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After a Decade of Success, Amtrak in Virginia Poised for More Growth

After ten years of state-sponsored Amtrak service in Virginia, ridership is growing. There are also opportunities for more growth.
September 12, 2019, 7am PDT | James Brasuell | @CasualBrasuell
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Intercity Rail
An Amtrak train crosses the Rappahannock River in Fredericksburg, Virginia.
Charley Carter

It's been ten years since Virginia launched state-sponsored Amtrak service on two lines: one from Lynchburg to D.C. and the other from Richmond to D.C. The timing of the anniversary is especially special, because the state is also celebrating rising ridership on the state's various train systems—a 7 percent increase within the last year.

"That’s partly because there are more opportunities to ride," writes Wyatt Gordon to explain Virginia's rail ridership success. "Virginia’s Department of Rail and Public Transportation (DRPT) expanded rail service to Hampton Roads by adding two more trains between Richmond and Norfolk, as well as one that travels to Newport News. The state is already planning a third Norfolk-bound train for 2021."

DRPT Director Jennifer Mitchell is quoted in the article crediting some of that success also to the congested state of I-95, I-81, and I-64.

With the continued growth of rail transit in Virginia as a goal, Gordon writes on the subject of several areas for improvement, like improving frequencies between Richmond and D.C. to compare with Amtrak service between Baltimore and D.C. and regional rail service in comparable international locations.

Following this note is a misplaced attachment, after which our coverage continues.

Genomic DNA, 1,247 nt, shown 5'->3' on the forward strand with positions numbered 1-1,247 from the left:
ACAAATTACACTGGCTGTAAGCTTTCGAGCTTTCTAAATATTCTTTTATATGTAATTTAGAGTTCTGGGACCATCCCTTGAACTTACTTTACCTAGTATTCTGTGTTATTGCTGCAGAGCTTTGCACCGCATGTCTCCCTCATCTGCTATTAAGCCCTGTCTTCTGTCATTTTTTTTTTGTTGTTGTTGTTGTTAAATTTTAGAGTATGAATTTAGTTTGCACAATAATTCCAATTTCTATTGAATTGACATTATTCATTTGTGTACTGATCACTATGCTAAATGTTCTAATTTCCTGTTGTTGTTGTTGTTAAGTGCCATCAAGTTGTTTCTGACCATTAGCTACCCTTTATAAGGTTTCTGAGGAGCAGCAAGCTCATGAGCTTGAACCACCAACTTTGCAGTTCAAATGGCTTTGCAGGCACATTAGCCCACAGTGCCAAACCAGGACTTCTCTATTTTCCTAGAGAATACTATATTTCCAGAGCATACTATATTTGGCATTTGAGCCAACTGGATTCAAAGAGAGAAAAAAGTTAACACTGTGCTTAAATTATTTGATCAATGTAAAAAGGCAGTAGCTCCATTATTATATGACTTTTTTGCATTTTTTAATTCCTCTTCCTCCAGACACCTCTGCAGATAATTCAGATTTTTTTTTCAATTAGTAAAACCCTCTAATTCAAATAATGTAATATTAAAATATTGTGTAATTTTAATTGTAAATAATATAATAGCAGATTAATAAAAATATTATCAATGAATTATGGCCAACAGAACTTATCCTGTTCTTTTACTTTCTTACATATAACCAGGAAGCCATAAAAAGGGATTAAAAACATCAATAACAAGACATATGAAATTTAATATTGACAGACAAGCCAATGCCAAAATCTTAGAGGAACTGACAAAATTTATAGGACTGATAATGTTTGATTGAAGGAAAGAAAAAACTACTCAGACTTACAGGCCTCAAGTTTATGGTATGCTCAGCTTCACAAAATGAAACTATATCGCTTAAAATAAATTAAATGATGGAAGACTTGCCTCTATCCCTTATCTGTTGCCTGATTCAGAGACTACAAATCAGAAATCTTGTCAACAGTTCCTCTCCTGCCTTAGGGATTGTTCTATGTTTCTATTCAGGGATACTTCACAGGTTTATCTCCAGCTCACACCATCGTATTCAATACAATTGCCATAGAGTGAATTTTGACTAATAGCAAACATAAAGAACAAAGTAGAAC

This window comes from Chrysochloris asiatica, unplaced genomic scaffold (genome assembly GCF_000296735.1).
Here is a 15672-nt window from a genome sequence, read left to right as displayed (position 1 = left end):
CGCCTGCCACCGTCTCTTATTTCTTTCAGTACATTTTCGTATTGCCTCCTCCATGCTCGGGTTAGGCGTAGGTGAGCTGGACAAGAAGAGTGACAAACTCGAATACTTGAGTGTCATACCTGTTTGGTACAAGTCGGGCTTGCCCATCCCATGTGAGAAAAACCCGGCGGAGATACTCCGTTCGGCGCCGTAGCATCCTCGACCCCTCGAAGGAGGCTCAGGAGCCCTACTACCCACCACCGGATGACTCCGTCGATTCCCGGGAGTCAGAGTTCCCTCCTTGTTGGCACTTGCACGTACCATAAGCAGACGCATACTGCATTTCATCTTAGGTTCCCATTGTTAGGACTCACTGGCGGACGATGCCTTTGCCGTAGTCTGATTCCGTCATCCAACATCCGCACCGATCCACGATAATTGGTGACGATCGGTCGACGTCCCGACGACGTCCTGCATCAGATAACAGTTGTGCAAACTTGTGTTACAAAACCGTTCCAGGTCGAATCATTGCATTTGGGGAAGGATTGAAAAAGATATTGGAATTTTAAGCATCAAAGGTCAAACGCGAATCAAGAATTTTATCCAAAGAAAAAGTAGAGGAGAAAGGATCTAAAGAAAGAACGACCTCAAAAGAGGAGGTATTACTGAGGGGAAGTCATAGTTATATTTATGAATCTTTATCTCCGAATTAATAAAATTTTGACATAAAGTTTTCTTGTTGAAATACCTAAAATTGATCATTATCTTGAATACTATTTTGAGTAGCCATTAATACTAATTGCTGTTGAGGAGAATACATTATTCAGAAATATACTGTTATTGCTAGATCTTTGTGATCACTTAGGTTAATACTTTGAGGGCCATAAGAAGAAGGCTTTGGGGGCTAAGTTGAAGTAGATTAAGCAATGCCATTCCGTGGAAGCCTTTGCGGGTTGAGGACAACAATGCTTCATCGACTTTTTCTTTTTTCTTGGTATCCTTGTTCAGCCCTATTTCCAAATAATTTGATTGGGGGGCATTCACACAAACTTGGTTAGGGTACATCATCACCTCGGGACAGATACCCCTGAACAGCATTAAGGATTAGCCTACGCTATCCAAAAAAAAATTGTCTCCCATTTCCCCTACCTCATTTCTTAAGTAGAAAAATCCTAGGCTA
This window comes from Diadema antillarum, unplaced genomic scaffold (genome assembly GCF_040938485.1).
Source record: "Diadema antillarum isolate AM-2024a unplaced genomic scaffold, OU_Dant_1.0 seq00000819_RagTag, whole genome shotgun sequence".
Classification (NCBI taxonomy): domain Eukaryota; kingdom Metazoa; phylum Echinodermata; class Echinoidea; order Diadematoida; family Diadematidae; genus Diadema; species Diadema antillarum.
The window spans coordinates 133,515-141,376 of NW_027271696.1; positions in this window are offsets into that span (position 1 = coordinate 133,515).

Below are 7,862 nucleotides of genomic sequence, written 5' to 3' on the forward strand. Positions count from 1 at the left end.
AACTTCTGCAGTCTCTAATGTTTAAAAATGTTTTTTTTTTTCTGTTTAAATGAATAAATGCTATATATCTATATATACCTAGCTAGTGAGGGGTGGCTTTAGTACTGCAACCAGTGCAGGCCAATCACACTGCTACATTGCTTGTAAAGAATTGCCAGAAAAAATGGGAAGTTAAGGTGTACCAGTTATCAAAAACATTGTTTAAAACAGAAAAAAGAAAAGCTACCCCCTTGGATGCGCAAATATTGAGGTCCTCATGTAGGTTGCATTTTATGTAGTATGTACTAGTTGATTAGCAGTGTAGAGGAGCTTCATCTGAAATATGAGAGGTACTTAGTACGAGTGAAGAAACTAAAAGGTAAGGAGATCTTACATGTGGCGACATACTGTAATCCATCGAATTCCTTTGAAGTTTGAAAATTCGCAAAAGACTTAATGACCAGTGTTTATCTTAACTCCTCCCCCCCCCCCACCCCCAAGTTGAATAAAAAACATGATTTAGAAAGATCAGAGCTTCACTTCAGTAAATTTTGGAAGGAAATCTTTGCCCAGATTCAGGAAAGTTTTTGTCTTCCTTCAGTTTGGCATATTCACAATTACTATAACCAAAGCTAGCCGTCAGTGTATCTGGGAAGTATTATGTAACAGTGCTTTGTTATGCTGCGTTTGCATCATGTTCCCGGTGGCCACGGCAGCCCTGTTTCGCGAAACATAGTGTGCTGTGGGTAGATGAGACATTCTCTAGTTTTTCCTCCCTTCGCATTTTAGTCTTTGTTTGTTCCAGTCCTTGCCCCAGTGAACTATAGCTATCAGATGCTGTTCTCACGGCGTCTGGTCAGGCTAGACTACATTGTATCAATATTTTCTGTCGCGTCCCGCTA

Another change that could yield better rail service from D.C. to the rest of Virginia is found at the Long Bridge, according to Gordon.

Currently, all DC-bound trains from Virginia have to pass over the Long Bridge, a 110-year-old rail crossing privately owned by CSX which spans the Potomac River between DC and Arlington. If the Long Bridge were to fail, the next closest north-south rail connection passes through Harper’s Ferry, West Virginia.

The critical nature of this connection across the Potomac means the Long Bridge is already at 98% capacity. If Virginia wants to add more Amtrak, Virginia Regional Express (VRE), or even freight trains into its statewide transportation portfolio, then the Long Bridge needs an overhaul.

Along the lines of ensuring and improving that connection, the District Department of Transportation released an environmental impact statement for a project that would add a new two-track bridge just upstream from the extant Long Bridge.

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Published on Tuesday, September 10, 2019 in Greater Greater Washington
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